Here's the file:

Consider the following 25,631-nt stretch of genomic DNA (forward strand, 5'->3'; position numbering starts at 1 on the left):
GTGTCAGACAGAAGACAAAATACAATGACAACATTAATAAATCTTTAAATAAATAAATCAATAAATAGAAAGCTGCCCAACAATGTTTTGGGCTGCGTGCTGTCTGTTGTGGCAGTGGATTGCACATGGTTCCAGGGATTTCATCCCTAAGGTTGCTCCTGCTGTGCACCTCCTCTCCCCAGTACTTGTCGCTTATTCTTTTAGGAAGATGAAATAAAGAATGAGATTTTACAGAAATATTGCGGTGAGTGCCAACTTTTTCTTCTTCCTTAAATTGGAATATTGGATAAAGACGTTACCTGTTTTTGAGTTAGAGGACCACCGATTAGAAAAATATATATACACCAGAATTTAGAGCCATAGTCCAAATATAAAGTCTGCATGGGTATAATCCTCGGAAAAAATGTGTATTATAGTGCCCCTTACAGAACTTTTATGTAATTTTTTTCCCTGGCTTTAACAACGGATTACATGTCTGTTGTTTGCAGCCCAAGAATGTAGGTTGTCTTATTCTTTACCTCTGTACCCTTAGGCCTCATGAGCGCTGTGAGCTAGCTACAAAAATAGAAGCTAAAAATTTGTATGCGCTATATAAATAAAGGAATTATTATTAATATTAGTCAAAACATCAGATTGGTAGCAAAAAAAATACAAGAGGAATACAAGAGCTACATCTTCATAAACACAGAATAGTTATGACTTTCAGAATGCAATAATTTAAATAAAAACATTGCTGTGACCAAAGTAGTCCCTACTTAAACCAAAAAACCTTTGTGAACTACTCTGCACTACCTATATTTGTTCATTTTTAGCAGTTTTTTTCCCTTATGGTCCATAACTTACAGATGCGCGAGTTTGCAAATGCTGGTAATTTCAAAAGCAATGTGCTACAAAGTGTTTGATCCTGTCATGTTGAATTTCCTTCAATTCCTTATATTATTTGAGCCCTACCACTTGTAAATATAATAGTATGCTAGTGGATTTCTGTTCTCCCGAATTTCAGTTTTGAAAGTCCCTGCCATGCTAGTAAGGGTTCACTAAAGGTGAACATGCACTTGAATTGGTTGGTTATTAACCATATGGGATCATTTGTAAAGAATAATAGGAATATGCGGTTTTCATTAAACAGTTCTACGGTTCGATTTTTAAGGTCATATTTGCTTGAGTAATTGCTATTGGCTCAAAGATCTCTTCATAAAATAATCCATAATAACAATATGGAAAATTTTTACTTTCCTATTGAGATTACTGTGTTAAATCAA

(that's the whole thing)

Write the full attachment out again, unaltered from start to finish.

Consider the following 25,631-nt stretch of genomic DNA (forward strand, 5'->3'; position numbering starts at 1 on the left):
GTGTCAGACAGAAGACAAAATACAATGACAACATTAATAAATCTTTAAATAAATAAATCAATAAATAGAAAGCTGCCCAACAATGTTTTGGGCTGCGTGCTGTCTGTTGTGGCAGTGGATTGCACATGGTTCCAGGGATTTCATCCCTAAGGTTGCTCCTGCTGTGCACCTCCTCTCCCCAGTACTTGTCGCTTATTCTTTTAGGAAGATGAAATAAAGAATGAGATTTTACAGAAATATTGCGGTGAGTGCCAACTTTTTCTTCTTCCTTAAATTGGAATATTGGATAAAGACGTTACCTGTTTTTGAGTTAGAGGACCACCGATTAGAAAAATATATATACACCAGAATTTAGAGCCATAGTCCAAATATAAAGTCTGCATGGGTATAATCCTCGGAAAAAATGTGTATTATAGTGCCCCTTACAGAACTTTTATGTAATTTTTTTCCCTGGCTTTAACAACGGATTACATGTCTGTTGTTTGCAGCCCAAGAATGTAGGTTGTCTTATTCTTTACCTCTGTACCCTTAGGCCTCATGAGCGCTGTGAGCTAGCTACAAAAATAGAAGCTAAAAATTTGTATGCGCTATATAAATAAAGGAATTATTATTAATATTAGTCAAAACATCAGATTGGTAGCAAAAAAAATACAAGAGGAATACAAGAGCTACATCTTCATAAACACAGAATAGTTATGACTTTCAGAATGCAATAATTTAAATAAAAACATTGCTGTGACCAAAGTAGTCCCTACTTAAACCAAAAAACCTTTGTGAACTACTCTGCACTACCTATATTTGTTCATTTTTAGCAGTTTTTTTCCCTTATGGTCCATAACTTACAGATGCGCGAGTTTGCAAATGCTGGTAATTTCAAAAGCAATGTGCTACAAAGTGTTTGATCCTGTCATGTTGAATTTCCTTCAATTCCTTATATTATTTGAGCCCTACCACTTGTAAATATAATAGTATGCTAGTGGATTTCTGTTCTCCCGAATTTCAGTTTTGAAAGTCCCTGCCATGCTAGTAAGGGTTCACTAAAGGTGAACATGCACTTGAATTGGTTGGTTATTAACCATATGGGATCATTTGTAAAGAATAATAGGAATATGCGGTTTTCATTAAACAGTTCTACGGTTCGATTTTTAAGGTCATATTTGCTTGAGTAATTGCTATTGGCTCAAAGATCTCTTCATAAAATAATCCATAATAACAATATGGAAAATTTTTACTTTCCTATTGAGATTACTGTGTTAAATCAA